WORKING WITH THE MEDIA – Delivering your Message in an Interview

October 19, 2015

AIA-NJIn our year end review of the 2014 activities of the AIA New Jersey Public Awareness Committee, we asked you to stay tuned for tools that will help you make a splash in the press. Below is the fourth in a series of articles that will help you in that regard. With your help, we hope to be able to leverage our strength in numbers to help promote architects, architecture and AIA-NJ.

Previously, the Working with the Media series has focused on the initial stages of media outreach: Building a relationship, contacting a reporter, and composing written materials on behalf of you or your company. Now, we’ll delve into the hallmark of journalism (and arguably the most important method for successful PR): The interview.

First and foremost, it’s important to understand that news is increasingly “sound-bite” driven. Today’s messages are most effectively delivered through short, to-the-point bits of information – Twitter, “news reader” software, and blog-style news are all evidence of the evolution (or disappearance) of long-form feature stories. But, rather than debating the legitimacy of this age of information, let’s discuss how best to communicate in today’s media environment.

We’ll start by harkening back to high school English class. Remember the inverted pyramid?

Inverted Pyramid

The inverted pyramid reflects the important hierarchy of information, which is crucial to making sure that a reporter hears the most vital components of your message. Ask yourself: What makes (this project, my company, this law, etc.) newsworthy? This core message should be stated early and often – don’t be afraid to be redundant. A reporter may well be interested in the details about the processes of your work or your personal background, but it’s vital not to eschew the “newsworthy” aspects of your message in favor of the minutiae.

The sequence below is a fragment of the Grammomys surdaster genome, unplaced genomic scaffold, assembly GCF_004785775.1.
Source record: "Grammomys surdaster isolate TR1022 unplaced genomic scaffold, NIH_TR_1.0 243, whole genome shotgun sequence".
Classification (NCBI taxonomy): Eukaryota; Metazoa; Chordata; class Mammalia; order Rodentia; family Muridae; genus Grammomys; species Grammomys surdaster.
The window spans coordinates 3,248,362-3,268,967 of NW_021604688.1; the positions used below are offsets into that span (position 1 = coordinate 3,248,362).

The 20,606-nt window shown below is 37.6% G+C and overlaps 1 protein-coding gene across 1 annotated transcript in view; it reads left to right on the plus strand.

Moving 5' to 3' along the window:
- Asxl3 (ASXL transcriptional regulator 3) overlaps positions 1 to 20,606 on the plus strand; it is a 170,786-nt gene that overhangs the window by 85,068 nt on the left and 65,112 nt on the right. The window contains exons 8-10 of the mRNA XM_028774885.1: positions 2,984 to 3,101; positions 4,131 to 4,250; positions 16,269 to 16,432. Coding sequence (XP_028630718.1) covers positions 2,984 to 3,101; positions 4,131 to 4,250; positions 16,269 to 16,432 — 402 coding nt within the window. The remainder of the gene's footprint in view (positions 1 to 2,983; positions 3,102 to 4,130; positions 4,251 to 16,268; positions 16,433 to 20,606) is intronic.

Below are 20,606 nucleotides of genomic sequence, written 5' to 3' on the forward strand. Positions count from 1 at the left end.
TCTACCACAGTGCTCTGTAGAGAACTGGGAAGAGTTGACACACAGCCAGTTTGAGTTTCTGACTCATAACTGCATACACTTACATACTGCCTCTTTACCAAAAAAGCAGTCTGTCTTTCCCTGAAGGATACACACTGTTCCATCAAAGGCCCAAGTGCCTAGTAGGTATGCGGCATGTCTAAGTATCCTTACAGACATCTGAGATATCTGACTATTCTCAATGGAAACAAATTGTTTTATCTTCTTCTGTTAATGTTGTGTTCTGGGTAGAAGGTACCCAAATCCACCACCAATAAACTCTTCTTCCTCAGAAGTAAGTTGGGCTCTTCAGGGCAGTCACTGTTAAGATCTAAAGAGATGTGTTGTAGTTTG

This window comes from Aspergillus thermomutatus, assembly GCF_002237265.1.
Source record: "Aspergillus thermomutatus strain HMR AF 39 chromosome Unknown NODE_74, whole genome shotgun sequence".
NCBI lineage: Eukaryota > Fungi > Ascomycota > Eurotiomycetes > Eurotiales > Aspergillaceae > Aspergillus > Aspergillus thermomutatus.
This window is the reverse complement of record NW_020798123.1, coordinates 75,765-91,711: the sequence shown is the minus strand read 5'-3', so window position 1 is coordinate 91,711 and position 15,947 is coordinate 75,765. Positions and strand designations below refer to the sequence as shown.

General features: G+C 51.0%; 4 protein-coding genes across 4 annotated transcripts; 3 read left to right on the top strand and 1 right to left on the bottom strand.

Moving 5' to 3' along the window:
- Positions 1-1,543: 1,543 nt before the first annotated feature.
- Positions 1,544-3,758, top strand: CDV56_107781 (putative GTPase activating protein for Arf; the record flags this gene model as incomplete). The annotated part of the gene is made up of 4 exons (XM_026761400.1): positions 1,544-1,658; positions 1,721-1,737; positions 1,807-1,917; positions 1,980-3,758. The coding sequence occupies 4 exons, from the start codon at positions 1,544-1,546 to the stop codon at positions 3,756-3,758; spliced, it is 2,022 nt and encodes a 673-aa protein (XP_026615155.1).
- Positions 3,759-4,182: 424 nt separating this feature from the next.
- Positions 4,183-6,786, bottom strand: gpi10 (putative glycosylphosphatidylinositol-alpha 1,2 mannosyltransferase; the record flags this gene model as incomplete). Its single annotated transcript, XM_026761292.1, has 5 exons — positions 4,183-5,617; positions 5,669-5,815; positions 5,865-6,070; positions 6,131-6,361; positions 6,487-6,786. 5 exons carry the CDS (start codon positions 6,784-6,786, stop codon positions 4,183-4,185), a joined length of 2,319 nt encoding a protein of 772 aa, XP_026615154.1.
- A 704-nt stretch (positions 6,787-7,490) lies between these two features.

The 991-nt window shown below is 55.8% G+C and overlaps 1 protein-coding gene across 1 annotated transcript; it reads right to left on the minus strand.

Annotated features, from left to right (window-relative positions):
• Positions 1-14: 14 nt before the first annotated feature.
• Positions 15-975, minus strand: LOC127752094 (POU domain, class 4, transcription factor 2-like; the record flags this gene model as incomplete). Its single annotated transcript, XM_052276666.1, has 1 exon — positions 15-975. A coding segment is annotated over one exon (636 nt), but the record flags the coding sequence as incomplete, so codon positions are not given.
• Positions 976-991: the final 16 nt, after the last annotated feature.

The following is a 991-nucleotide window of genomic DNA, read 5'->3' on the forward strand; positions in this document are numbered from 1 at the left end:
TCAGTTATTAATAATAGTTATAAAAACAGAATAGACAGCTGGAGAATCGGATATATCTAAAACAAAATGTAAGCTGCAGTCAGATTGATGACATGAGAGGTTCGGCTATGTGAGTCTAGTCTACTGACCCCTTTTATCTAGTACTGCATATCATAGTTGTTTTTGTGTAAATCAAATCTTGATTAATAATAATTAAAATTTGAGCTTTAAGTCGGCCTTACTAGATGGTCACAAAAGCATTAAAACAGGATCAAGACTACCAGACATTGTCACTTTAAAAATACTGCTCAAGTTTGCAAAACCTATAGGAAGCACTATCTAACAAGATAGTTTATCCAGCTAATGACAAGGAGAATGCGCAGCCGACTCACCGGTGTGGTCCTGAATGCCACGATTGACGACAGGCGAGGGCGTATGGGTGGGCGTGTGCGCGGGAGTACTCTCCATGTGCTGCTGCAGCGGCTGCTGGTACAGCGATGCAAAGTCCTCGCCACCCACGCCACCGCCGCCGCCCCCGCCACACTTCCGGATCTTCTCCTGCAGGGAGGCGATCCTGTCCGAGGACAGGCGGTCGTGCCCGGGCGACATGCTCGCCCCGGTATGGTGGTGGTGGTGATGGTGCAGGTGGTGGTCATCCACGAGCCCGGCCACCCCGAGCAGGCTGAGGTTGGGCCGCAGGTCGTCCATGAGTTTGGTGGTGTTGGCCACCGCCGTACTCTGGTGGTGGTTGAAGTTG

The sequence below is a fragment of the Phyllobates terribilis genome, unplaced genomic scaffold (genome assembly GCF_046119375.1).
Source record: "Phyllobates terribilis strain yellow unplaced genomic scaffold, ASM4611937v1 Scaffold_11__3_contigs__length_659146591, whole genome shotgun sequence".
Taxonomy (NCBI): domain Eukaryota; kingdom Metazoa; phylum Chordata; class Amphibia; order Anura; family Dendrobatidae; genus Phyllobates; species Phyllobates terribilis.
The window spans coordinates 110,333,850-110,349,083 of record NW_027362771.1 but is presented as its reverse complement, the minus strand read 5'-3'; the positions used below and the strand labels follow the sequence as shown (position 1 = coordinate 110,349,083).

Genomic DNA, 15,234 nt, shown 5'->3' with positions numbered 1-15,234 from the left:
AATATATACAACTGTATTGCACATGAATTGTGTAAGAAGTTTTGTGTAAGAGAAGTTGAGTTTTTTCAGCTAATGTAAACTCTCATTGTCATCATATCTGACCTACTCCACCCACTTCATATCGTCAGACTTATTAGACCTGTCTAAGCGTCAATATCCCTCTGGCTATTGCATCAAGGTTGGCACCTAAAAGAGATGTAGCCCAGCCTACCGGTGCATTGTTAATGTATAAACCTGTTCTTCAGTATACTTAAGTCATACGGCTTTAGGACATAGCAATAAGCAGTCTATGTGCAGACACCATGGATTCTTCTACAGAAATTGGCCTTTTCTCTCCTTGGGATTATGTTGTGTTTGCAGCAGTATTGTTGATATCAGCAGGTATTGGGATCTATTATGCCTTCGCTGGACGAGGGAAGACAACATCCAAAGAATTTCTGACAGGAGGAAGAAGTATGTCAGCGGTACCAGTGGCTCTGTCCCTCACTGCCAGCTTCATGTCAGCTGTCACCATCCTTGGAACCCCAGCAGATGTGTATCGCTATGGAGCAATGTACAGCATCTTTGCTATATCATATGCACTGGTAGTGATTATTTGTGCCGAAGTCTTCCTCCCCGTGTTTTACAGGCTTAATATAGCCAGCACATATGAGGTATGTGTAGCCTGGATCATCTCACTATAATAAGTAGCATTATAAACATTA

Remember: In many cases, a 30-minute interview can result in no more than a one or two-sentence blurb about you or your company. And, while some reporters may ask to record your conversation, reporters are human, and it cannot be assumed that they’ll publish your main focal point. As a result, it’s up to you to ensure that your message is being received.

A few tips:

  • Repeat or rephrase your core message at least two to three times throughout the interview
  • Draw the reporter’s attention to your core message (i.e. “The main point here is…”)
  • Condense your main themes into a statement that can be conveyed in 30 seconds or less
  • Make sure that any examples, supporting points, or details relate directly to your core message

If you would like to read the previous articles in this series, please see the following links:

Building Relationships

Writing a Letter to the Editor

Composing a Press Release

Press Release Boilerplates

Kyle Kirkpatrick
Account Supervisor
Beckerman PR Real Estate Team

Bruce D. Turner, AIA
Chair, AIA New Jersey Public Awareness Committee

By | Posted in Architecture in NJ, Business, Continuing Ed, Editorial, NJ Architect Newsletter, Practice Management | Tagged: , | Comments (0)

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